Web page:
So far, 24 states and D.C. have established a reasonable and prudent parenting standard that allows foster parents to make decisions on behalf of the children, particularly when it comes to extracurricular activities, in a way most similar to that of the child’s birth parent. In addition to the reasonable and prudent parenting standard, 17 states have enacted foster child and foster parent bill of rights laws to further support and strengthen foster care. See NCSL’s Foster Care Bill of Rights for a look at how states have enacted these provisions; also see NCSL’s searchable, online Child Welfare Enacted Legislation Database for ways states are supporting foster care.
Treatment Foster Care
Treatment foster care (TFC) combines elements of family foster care and residential treatment centers. TFC allows children in out-of-home care to be in a family-like setting while receiving clinical treatment for severe mental, behavioral and emotional health needs. TFC foster parents are specially trained to care for children with heightened medical needs.
Placement into Residential Treatment, Group Home or Congregate Care
Just over 400,000 American children live in foster care, and some 47,000 reside in group homes, residential treatment facilities, psychiatric institutions’ and emergency shelters. This type of placement—called “congregate care”—may be beneficial for children who require short-term supervision and structure because their behavior may be dangerous.
However, many officials believe that children who don’t need that type of intense supervision are still in these group placements—depending on the state, between 5 percent and 32 percent—making it harder to find them permanent homes and costing state governments three to five times more than family foster care.
A recent federal analysis of Adoption and Foster Care Analysis (AFCARS) data revealed important information about children and youth placed in congregate care settings in the U.S. The number of children placed in congregate care dropped between 2004 and 2013 from 18 percent to 14 percent. However, children who were placed in a congregate care setting during their time in foster care were more likely to have been removed from the home for “child behavioral problems” compared to other children in foster care and were shown to have been in foster care an average of seven months longer than those children who never experienced congregate care.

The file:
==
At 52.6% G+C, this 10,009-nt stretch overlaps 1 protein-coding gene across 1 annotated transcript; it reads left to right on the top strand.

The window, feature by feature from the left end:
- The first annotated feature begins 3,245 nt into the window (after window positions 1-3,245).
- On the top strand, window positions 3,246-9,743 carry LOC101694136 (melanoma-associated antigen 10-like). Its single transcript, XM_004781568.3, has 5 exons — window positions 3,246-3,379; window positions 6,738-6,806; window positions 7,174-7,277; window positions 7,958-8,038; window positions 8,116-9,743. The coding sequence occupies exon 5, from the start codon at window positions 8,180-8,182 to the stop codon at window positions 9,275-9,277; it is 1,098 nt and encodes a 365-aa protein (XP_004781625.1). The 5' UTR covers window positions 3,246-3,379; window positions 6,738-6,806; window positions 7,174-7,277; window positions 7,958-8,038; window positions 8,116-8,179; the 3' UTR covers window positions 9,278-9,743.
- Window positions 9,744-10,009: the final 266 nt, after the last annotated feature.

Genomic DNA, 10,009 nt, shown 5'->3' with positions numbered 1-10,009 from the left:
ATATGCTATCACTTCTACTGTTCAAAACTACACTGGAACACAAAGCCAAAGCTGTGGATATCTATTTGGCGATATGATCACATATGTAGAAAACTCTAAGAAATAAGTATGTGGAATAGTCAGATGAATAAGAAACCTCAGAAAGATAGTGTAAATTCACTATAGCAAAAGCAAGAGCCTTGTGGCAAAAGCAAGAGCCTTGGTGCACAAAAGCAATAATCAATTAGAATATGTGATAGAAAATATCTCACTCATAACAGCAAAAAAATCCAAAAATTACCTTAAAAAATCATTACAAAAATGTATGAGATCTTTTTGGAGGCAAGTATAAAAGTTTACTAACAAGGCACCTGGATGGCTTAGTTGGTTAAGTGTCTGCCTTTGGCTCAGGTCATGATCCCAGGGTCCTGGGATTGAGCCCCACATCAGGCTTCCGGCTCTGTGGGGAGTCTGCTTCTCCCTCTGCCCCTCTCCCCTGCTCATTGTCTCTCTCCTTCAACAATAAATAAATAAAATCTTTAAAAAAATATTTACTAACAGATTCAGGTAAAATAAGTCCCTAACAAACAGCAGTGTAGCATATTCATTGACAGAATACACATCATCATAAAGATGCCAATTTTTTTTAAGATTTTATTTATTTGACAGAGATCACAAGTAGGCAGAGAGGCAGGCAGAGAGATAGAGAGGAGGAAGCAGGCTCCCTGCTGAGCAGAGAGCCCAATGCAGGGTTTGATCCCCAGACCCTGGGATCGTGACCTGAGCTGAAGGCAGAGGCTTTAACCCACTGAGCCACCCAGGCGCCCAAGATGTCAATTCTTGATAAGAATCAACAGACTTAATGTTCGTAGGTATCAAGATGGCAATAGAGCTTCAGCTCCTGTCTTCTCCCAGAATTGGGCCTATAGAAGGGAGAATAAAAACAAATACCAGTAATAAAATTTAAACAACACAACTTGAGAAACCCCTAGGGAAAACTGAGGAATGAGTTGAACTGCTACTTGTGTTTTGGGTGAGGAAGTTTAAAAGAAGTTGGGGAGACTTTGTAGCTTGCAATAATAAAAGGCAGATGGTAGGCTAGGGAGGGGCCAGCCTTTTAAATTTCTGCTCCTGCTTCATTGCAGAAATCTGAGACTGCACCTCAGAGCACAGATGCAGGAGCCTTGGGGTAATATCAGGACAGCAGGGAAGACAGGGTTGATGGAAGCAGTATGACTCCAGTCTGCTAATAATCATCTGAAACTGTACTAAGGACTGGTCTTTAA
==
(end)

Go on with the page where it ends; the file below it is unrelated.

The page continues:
The Family First Prevention Services Act of 2018 now has important new requirements for congregate care placements. This includes a limit of two weeks on federal payments for placements that are not foster homes or qualified residential treatment programs. This rule takes effect Oct. 1, 2019. Exceptions include the following circumstances:
- Juvenile justice system (states may not incarcerate more juveniles under this provision).
- Prenatal, postpartum or parenting support for teen moms.
- A supervised setting for children 18 or older.
- High-quality residential activities for youth that have been victims of trafficking or are at risk of it.
- States may delay the implementation of this part of the legislation for two years, but if they choose to do so they will delay funding for prevention services for the same length of time.
For a setting to be designated as a qualified residential treatment program, it must meet the following qualifications:
- Licensed by at least one of the following:
- The Commission on Accreditation of Rehabilitation Facilities.
- Joint Commission on Accreditation of Healthcare Organizations.
- Council on Accreditation.
- Utilizes a trauma-informed treatment model.
- Must be staffed by a registered or licensed nursing staff that:
- Provide care within the scope of their practice as defined by state law.
- Are on-site according to the treatment model.
- Are available 24 hours a day and seven days a week.
- Be inclusive of family members in the treatment process if possible, and documents the extent of their involvement.
- Offer at least six months of support after discharge.
- Within 30 days of a youth being placed in a qualified residential treatment program, an age-appropriate and evidence-based review must be performed to determine if a qualified residential treatment program is the best fit for them.
- The court must approve or disapprove the placement within 60 days and continue to demonstrate at each status review that the placement is beneficial to the youth. The state must also show that progress is being made in preparing a child to be placed with a family, in a foster family home or with an adoptive parent.
For more, see NCSL's Family First Prevention Services Act, NCSL’s Finding a Way Home article in State Legislatures Magazine and NCSL’s Congregate Care, Residential Treatment and Group Home State Legislative Enactments 2009-2013.
This information was adapted from “A National Look at the Use of Congregate Care in Child Welfare,” a product of the Children’s Bureau.
About This NCSL Project
The Denver-based child welfare project staff focuses on state policy, tracking legislation and providing research and policy analysis, consultation, and technical assistance specifically geared to the legislative audience. Denver staff can be reached at (303) 364-7700 or email@example.com.
NCSL staff in Washington, D.C. track and analyze federal legislation and policy and represent state legislatures on child welfare issues before Congress and the Administration. Staff in D.C. can be reached at (202) 624-5400 or firstname.lastname@example.org.